Have you ever wondered why Muslims fast for a month at seemingly arbitrary times of the year? And what happens when they stop fasting? The Tulane Arabic Club and the Moroccan reading group are hosting an event on Friday (Sept. 10) at 6 p.m. in the Lavin-Bernick Center Race Conference Room (201) to celebrate Eid al-Fitr for those who would like to learn more about this Islamic holiday.
“Actually, one of the Five Pillars of Islam is to fast during the holiest month in the Islamic calendar, known as Ramadan,” says Anna Chang, president of the Arabic Club. “Eid al-Fitr marks the end of the fasting, and is also called the 'Festival of Breaking Fast.' While traditions in each region and culture may vary slightly, the event is full of celebration and lots of eating.”
Some typical and general practices to celebrate Eid al-Fitr include waking up early to eat a small breakfast before sunrise, showering and wearing new clothes, Chang says. People often attend a special prayer service before spending the rest of the day visiting friends and family.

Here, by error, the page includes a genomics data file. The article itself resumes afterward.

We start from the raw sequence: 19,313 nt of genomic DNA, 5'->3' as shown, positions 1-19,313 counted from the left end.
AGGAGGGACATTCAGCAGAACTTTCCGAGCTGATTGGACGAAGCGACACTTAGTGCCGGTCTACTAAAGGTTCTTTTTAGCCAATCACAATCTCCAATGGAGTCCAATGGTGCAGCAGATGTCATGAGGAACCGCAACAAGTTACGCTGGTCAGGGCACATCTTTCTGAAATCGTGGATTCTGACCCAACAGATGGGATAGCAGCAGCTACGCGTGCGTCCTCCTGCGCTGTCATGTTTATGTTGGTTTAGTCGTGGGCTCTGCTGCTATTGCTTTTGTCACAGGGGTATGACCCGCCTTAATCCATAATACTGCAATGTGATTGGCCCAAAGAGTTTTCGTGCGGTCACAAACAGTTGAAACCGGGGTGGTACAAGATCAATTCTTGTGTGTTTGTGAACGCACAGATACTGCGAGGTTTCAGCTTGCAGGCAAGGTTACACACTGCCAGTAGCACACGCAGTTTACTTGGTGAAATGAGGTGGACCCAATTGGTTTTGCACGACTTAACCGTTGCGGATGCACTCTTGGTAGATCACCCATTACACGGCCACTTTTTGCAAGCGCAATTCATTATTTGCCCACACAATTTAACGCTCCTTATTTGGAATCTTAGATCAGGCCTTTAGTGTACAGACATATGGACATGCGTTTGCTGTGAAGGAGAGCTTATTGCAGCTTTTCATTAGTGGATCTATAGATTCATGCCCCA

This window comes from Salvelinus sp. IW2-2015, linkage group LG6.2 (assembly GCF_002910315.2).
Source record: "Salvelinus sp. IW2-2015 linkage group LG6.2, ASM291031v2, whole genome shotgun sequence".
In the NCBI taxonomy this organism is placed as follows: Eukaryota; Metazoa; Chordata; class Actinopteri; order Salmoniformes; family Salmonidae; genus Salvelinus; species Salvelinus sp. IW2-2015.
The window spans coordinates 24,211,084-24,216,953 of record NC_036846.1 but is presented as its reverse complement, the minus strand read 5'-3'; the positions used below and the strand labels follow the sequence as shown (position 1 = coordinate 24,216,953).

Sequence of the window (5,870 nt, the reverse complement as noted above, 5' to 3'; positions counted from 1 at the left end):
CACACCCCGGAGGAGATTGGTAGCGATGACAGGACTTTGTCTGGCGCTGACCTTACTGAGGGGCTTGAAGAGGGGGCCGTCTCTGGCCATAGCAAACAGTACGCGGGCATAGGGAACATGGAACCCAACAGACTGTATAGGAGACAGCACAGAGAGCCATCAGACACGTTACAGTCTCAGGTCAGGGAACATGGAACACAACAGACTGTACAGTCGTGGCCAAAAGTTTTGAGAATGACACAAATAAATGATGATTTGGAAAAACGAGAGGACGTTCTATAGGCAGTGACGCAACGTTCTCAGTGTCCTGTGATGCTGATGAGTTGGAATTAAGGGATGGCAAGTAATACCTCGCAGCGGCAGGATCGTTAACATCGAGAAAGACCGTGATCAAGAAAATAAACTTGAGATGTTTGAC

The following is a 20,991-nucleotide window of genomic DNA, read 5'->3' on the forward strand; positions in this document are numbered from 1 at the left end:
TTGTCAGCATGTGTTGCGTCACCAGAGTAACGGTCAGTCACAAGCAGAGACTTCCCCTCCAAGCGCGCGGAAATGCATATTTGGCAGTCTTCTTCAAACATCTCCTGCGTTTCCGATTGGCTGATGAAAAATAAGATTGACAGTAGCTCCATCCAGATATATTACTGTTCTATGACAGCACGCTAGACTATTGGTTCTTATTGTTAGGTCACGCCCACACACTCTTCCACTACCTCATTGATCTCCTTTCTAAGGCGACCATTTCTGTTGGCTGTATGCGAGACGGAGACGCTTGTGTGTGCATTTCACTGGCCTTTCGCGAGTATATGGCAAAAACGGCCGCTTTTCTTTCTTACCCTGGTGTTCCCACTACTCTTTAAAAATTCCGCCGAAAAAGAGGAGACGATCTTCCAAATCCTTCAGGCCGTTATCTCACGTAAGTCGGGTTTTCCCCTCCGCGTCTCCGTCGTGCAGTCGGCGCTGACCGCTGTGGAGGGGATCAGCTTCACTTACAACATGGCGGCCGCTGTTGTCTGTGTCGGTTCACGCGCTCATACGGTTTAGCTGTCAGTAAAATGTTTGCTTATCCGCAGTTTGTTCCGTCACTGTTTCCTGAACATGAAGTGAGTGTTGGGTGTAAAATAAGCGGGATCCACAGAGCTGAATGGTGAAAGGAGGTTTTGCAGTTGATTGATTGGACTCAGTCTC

Guests are invited to a traditional Moroccan Eid al-Fitr, for a taste of Moroccan soup (harira) and a Moroccan sweet (as close as possible to chebakyia), says Bouchaib Gadir, professor of practice in Arabic in the Department of French and Italian.
The tasting will be followed by a showing of the film, Le Grand Voyage, a reflection on Islam across Southern Europe and the Middle East. The film is about a French student who drives his Moroccan father to Mecca. The film will be shown with English subtitles.
“This event gives everyone an opportunity to learn more about another culture and will include an informal discussion,” Chang says. “So practice saying 'Eid mubarak!' ('Blessed festival!') and come celebrate with us!”